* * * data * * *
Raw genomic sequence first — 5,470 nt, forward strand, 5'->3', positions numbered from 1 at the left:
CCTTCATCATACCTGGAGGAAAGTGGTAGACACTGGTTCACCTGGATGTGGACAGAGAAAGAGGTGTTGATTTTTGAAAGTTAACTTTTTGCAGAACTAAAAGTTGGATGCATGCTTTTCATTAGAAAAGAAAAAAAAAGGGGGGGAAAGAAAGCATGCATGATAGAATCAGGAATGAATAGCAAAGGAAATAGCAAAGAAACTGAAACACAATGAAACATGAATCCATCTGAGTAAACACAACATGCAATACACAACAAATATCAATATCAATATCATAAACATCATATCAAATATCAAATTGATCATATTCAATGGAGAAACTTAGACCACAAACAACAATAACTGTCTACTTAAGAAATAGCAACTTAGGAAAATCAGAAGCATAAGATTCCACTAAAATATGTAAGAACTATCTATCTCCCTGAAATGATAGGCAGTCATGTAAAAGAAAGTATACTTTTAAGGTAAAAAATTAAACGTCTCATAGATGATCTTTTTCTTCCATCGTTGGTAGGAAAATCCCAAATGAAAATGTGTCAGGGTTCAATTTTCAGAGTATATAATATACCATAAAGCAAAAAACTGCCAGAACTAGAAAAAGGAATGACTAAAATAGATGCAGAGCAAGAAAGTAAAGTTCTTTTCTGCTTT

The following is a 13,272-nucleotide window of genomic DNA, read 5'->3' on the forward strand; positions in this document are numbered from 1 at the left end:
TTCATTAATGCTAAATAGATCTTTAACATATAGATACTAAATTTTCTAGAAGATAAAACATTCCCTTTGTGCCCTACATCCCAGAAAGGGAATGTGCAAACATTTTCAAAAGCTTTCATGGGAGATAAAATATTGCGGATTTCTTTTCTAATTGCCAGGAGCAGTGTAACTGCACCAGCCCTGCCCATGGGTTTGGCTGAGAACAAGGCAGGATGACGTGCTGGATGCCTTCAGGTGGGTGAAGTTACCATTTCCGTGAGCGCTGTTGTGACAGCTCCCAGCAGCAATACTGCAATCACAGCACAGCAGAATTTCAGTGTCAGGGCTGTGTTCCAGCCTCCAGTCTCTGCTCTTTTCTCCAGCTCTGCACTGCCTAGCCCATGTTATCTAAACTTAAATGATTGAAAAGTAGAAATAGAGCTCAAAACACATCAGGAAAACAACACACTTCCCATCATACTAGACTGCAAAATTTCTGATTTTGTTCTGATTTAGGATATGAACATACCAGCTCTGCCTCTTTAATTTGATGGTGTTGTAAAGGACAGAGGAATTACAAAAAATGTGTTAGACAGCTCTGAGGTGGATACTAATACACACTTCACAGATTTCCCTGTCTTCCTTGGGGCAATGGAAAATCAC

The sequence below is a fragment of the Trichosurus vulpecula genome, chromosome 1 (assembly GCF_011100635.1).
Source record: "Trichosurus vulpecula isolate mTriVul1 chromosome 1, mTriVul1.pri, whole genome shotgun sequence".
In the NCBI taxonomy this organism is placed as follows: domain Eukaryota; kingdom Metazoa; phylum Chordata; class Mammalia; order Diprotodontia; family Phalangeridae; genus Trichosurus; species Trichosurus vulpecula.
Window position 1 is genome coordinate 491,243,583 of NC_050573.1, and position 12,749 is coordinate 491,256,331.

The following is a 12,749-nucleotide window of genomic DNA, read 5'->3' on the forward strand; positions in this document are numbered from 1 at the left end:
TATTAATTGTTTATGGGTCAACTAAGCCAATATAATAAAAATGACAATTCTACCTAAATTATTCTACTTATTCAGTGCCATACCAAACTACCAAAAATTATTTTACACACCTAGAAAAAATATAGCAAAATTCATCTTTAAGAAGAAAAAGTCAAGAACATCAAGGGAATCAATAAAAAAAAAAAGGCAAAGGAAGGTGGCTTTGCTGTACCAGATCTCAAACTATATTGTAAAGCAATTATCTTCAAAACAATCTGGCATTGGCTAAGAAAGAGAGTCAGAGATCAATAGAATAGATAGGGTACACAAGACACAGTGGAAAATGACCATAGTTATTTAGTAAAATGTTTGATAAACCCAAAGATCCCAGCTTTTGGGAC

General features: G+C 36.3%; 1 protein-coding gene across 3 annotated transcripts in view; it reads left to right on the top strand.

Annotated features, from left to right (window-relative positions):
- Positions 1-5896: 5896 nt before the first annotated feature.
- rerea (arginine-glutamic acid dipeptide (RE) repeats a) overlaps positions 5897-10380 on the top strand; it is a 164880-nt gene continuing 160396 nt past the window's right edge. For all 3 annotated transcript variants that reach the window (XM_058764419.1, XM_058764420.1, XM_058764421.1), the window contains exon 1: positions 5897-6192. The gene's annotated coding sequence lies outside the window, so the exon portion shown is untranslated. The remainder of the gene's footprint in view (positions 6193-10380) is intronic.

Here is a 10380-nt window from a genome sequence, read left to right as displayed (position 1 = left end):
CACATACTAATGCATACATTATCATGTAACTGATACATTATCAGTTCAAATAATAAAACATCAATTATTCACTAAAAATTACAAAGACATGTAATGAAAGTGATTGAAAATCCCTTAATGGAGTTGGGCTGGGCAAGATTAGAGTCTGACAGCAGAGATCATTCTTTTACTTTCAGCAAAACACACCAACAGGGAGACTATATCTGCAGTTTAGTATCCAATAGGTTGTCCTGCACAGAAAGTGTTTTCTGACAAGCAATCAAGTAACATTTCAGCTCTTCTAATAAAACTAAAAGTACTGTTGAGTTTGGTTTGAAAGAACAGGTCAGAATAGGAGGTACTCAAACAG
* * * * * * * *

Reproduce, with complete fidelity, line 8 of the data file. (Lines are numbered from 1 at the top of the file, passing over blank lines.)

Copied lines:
Window position 1 is genome coordinate 491,243,583 of NC_050573.1, and position 12,749 is coordinate 491,256,331.